An MLK Symposium Event with Lydia Polgreen

January 16, 2018

  • 2018 |
  • Event |

Lydia Polgreen
Lydia Polgreen, editor-in-chief of HuffPost and 2009 Livingston Award winner

“Who Gets to Define American Values”
with Lydia Polgreen

January 16, 2018 | 2 to 3:30 p.m.

Rackham Amphitheatre
University of Michigan
915 E. Washington Street
Free and open to the public

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Is kneeling during the national anthem a show of disrespect or a display of patriotism? Is extending a welcome to immigrants and refugees central to American ideals or a threat to them? Is the Confederate flag a symbol of heritage or racism? The social, cultural and political fabric of the country is increasingly torn by uncivil debates about the essence of American values. Lydia Polgreen, editor-in-chief of HuffPost and 2009 Livingston Award winner, will discuss the vital role of journalism and a free press in a thriving democracy and its responsibility in the current populist moment.

Fresh off the Listen to America road trip, a 25-city bus tour to engage with people and communities that feel left out of dominant national narratives, Polgreen will address the legacy and current relevance of the Rev. Dr. Martin Luther King Jr. and engage the audience in a conversation about voice, power and participation in civil society.

About the Speaker

Polgreen was named editor-in-chief of HuffPost in December 2016 after spending nearly 15 years at The New York Times. There she led an initiative to expand its audience outside the United States, with an initial focus on Latin America. Previously, she was Deputy International Editor, South Africa bureau chief, correspondent for the New Delhi bureau and chief of the West Africa bureau. Before joining The Times, Polgreen was a reporter in Florida and New York state. She began her career as assistant editor and business manager for The Washington (D.C.) Monthly.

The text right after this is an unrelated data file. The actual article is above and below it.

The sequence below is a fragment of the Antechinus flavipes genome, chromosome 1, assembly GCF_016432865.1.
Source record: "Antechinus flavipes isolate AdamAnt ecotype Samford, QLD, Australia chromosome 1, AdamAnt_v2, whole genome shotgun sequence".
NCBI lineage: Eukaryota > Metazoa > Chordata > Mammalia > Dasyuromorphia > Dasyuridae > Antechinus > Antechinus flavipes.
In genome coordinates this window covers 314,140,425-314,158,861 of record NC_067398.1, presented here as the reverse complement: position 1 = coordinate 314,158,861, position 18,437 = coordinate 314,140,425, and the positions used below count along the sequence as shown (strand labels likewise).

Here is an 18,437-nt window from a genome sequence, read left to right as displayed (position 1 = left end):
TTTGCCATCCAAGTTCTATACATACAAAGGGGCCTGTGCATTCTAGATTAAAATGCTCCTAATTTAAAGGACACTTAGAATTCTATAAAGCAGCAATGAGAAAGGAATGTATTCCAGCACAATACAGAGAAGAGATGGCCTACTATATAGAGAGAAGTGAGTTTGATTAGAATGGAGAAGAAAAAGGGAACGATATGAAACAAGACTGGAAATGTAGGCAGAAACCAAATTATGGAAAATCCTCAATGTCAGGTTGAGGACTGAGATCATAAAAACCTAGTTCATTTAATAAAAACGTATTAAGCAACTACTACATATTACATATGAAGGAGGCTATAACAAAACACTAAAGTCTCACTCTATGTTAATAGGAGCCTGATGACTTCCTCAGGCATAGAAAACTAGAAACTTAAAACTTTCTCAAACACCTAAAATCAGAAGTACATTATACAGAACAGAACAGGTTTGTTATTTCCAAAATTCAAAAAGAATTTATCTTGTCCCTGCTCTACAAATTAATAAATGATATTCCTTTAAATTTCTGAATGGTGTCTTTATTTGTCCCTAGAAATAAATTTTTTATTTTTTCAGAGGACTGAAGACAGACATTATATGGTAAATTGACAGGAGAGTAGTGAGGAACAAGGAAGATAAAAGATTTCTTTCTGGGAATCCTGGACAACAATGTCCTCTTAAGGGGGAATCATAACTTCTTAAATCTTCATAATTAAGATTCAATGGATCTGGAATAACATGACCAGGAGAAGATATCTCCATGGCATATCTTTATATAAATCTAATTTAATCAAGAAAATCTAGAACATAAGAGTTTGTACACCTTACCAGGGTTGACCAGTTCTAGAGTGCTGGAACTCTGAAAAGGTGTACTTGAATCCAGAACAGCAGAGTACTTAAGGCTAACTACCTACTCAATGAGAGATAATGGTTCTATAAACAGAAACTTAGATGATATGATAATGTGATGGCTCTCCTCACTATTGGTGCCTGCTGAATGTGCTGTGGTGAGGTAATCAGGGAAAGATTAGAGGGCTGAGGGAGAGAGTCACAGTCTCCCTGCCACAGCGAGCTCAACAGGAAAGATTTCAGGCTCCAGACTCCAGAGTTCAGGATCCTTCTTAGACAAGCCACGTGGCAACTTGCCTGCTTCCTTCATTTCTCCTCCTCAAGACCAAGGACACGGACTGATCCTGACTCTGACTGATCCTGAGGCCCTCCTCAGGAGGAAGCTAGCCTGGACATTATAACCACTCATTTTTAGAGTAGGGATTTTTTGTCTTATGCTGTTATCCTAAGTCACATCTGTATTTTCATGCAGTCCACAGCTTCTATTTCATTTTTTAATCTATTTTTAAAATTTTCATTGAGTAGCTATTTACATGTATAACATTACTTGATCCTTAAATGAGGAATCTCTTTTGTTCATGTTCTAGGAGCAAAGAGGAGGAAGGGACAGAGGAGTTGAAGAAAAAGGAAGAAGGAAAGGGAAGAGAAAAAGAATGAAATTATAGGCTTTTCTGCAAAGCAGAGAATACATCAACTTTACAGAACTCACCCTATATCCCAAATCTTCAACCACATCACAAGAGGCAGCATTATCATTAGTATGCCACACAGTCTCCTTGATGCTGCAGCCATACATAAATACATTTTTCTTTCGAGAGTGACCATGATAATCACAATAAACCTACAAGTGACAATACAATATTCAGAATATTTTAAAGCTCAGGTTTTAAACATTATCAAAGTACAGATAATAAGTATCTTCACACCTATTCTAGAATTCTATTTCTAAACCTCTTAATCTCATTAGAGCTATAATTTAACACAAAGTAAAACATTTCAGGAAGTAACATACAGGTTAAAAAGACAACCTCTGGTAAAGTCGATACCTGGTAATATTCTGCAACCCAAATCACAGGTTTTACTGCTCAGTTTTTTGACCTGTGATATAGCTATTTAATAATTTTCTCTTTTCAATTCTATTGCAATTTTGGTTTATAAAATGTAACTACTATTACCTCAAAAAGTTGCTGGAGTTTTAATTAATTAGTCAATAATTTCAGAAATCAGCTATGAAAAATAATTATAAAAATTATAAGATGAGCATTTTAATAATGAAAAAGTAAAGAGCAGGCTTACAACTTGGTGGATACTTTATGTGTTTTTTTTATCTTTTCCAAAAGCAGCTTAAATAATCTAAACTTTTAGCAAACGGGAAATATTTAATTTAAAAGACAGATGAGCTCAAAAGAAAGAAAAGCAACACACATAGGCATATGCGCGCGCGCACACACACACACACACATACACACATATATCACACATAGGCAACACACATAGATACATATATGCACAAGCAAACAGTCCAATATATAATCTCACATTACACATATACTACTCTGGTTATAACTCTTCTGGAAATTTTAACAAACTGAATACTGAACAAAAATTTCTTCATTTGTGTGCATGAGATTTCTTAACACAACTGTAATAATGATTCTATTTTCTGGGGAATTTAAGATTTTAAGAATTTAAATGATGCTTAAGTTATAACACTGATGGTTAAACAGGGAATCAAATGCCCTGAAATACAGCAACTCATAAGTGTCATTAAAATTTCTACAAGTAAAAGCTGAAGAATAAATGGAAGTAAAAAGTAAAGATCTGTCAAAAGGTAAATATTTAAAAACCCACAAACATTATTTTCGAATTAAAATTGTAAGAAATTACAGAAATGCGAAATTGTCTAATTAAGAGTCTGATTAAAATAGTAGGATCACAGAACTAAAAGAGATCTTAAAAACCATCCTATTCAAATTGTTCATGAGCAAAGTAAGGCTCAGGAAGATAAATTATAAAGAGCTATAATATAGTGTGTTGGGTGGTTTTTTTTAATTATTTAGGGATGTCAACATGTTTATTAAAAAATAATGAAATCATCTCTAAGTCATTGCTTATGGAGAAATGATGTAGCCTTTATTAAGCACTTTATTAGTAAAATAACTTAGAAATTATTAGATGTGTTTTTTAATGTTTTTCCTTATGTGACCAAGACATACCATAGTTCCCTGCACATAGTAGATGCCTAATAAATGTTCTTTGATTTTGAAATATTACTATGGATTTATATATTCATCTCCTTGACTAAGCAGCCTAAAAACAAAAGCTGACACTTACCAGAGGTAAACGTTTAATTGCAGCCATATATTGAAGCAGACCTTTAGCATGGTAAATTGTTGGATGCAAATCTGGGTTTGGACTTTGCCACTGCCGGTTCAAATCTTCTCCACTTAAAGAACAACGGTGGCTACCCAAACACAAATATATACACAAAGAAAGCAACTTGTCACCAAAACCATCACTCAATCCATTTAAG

Polgreen was a 2006 recipient of the George Polk Award for foreign reporting. She received the 2009 Livingston Award for international reporting for her series, “The Spoils,” an account of how mineral wealth brought misery and exploitation to much of Africa. In 2007, she was named a Young Global Leader by the World Economic Forum.


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This is a 2018 Annual U-M Reverend Dr. Martin Luther King Jr. Symposium event.

Co-sponsored by the Department of History, Department of American Culture and Department of English Language and Literature.